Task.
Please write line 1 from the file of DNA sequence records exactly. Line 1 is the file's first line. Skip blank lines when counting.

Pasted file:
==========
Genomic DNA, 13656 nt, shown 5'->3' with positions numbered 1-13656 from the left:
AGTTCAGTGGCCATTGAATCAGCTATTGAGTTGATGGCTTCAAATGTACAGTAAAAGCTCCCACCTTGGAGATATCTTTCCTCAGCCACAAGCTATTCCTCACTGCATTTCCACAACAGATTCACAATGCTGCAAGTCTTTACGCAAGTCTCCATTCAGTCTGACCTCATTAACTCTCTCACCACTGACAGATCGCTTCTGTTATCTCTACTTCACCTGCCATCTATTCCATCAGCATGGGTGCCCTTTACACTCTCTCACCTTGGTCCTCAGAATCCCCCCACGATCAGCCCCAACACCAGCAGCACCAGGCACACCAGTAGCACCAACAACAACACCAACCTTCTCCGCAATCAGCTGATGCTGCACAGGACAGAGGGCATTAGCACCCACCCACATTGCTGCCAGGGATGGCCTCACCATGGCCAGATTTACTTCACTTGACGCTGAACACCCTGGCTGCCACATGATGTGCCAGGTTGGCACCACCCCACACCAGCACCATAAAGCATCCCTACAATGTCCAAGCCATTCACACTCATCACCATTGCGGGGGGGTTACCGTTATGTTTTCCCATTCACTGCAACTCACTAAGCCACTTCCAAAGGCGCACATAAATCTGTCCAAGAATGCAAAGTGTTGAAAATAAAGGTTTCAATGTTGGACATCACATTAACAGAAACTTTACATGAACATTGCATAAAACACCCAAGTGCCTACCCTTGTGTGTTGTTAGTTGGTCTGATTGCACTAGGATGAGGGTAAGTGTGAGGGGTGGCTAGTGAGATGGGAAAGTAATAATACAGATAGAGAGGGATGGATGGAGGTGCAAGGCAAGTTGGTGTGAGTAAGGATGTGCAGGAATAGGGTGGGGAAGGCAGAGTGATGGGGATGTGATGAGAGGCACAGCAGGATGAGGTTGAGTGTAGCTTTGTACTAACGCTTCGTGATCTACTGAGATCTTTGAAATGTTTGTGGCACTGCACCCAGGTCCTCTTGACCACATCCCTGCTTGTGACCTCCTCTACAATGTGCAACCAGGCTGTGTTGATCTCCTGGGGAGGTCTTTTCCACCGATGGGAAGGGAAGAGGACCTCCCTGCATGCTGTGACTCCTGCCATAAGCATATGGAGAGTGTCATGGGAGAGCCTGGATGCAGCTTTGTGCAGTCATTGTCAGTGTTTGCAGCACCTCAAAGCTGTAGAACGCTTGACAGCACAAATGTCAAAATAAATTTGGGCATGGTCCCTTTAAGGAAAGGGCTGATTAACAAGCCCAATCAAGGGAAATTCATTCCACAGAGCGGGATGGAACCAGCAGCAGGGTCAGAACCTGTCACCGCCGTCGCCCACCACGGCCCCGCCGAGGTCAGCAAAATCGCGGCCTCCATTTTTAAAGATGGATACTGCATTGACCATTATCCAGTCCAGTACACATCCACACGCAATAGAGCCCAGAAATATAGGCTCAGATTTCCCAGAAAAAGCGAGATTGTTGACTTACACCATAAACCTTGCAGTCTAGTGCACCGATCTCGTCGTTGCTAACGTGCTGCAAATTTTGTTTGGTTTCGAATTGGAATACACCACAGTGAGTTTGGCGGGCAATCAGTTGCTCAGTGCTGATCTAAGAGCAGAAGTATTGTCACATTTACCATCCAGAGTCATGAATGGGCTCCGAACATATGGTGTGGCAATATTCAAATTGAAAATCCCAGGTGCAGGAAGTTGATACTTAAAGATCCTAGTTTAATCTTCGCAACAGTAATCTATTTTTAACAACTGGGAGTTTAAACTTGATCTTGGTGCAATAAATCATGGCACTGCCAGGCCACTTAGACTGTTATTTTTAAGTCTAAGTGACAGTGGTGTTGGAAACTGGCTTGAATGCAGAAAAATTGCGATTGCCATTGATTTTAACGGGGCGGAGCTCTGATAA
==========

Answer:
Genomic DNA, 13656 nt, shown 5'->3' with positions numbered 1-13656 from the left: